16:55 EST, 1 December 2016 | 16:55 EST, 1 December 2016
Oil soared to its highest level of the year last night following this week’s historic deal to cut production.
The price of crude rose more than 5 per cent to above $54 a barrel – a level not seen since summer 2015 – taking gains in the past two days to around 17 per cent.
The rally pushed oil shares higher on the London stock market with Royal Dutch Shell and BP both up 2.3 per cent.
Small rival Tullow Oil, which gained more than 13 per cent on Wednesday, was up another 6 per cent.
2016 high: The price of crude rose more than 5% to over $54 a barrel – taking gains in the last two days to around 17%
But the surge in the oil price is set to spell misery for millions of motorists as it drives up the cost of fuel in the build up to Christmas – traditionally the most expensive time of year for many families.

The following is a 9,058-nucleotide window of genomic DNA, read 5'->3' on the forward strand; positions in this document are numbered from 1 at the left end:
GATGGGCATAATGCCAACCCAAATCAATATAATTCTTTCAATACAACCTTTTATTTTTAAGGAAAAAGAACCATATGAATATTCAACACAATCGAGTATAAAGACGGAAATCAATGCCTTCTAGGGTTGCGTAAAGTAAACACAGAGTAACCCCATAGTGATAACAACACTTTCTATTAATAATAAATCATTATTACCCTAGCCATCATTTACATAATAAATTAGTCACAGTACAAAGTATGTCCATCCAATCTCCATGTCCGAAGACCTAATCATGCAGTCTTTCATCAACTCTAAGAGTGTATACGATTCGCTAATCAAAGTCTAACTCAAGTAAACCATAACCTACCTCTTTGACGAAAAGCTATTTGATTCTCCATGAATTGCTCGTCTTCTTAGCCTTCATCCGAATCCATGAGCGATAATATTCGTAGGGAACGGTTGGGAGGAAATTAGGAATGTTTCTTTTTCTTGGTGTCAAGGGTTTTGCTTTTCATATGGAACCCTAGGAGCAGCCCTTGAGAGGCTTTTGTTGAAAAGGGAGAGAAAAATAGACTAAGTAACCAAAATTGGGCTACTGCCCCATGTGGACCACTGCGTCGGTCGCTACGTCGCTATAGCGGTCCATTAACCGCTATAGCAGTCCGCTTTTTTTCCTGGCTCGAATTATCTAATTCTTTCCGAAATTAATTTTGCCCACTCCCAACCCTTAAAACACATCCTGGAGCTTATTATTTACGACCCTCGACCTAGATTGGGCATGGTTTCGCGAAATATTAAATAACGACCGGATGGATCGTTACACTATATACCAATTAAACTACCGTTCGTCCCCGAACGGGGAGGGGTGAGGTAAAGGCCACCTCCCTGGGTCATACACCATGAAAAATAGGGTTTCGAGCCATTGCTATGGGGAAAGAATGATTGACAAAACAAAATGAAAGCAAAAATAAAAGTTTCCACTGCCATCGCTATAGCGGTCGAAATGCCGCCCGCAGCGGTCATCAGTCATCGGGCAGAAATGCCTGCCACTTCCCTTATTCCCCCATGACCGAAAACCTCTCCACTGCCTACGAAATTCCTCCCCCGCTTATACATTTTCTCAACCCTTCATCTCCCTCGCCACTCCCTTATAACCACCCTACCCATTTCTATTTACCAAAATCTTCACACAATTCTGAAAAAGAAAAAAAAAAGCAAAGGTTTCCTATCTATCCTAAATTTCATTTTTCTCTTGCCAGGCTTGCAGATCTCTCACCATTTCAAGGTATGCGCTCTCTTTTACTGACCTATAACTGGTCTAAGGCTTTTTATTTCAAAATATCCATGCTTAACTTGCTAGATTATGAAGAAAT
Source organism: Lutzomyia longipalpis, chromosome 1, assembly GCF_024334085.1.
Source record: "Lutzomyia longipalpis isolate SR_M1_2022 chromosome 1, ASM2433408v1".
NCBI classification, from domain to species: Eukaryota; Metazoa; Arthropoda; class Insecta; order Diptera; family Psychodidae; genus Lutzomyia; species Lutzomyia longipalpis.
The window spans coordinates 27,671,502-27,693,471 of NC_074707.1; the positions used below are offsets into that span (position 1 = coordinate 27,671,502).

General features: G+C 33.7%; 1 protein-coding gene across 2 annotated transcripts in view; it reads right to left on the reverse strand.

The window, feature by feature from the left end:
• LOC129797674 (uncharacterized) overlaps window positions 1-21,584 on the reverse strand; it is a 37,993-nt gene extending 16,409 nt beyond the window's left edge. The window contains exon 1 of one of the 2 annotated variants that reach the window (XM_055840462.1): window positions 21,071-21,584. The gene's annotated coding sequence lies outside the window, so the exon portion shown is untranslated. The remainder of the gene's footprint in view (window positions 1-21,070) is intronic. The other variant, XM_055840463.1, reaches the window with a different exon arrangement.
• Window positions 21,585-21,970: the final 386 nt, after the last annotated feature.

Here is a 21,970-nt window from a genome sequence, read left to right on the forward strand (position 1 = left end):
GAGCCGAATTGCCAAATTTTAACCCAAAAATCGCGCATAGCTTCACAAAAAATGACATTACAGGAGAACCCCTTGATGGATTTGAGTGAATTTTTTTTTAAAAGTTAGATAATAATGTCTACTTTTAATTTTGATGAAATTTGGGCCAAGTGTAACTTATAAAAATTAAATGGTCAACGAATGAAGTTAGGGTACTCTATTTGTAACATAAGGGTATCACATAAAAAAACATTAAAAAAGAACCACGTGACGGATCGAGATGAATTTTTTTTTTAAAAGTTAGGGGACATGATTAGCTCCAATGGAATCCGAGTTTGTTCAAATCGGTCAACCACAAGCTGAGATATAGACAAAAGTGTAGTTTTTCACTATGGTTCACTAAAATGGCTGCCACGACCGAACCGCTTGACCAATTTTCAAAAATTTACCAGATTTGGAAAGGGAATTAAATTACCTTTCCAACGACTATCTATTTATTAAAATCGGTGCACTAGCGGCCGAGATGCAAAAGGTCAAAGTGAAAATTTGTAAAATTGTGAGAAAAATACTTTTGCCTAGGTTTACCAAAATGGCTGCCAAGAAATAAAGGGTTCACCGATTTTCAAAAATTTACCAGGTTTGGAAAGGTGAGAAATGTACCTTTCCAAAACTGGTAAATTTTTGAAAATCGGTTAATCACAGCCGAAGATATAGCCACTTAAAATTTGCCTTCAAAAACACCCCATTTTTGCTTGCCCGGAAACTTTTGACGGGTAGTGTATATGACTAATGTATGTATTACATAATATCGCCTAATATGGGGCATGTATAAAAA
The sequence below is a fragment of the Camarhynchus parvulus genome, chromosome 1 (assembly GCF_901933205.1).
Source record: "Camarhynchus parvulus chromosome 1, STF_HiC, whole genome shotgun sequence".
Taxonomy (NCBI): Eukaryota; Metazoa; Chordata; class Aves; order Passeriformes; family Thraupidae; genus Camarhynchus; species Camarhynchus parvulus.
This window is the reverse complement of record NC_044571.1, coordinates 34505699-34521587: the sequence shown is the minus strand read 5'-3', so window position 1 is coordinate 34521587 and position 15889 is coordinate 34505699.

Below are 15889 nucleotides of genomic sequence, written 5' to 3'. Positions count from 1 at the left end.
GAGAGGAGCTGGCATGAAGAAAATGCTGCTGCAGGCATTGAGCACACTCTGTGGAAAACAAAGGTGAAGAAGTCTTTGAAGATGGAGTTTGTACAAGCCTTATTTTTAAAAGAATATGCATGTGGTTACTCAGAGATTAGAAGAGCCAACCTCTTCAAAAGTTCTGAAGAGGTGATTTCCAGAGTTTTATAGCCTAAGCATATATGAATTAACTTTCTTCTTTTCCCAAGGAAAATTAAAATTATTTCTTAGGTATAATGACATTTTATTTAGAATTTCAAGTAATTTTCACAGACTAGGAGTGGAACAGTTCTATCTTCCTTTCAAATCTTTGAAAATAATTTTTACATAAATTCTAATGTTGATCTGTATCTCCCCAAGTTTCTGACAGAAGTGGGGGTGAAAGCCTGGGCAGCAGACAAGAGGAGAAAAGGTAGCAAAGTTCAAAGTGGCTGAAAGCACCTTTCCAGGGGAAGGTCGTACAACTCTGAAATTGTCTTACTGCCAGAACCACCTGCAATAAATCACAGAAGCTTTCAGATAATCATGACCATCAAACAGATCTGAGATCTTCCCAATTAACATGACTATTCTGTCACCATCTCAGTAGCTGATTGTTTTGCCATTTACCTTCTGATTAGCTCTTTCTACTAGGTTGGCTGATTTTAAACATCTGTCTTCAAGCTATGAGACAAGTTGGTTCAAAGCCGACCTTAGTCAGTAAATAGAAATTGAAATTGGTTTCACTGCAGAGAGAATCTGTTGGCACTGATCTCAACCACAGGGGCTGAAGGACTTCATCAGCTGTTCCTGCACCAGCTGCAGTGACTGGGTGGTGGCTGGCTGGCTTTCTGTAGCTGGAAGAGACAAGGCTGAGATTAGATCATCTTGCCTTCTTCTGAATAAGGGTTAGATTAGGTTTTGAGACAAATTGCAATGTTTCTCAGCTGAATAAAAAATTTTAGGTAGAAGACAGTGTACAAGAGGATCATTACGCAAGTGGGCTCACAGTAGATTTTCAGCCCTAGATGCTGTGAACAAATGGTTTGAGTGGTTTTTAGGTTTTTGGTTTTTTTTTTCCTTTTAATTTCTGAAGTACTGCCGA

Experts believe that a litre of petrol will top 120p in the coming weeks, having been just £1 earlier this year.
The oil price rally follows Wednesday’s agreement to curb production – the first such deal for eight years.
Opec, the cartel of oil producing countries which controls around one-third of global output, said it would cut production by 1.2million barrels a day to 32.5million.
The move was seen by producers as an attempt to boost the oil price following its fall from around $115 a barrel in mid-2014 to less than $30 earlier this year.
But analysts warned the sharp rise in the oil price could be reversed in due course.
Jane Sydenham, investment director at Rathbone Investment Management, said it was difficult to say how this will play out in the longer term.
‘We’re currently experiencing a knee-jerk reaction, unsurprising since this is the biggest co-ordinated action in eight years.
It is likely that this will run on for a little while longer, but how the markets price in the unexpected oil inflation is something we are yet to see,’ she said.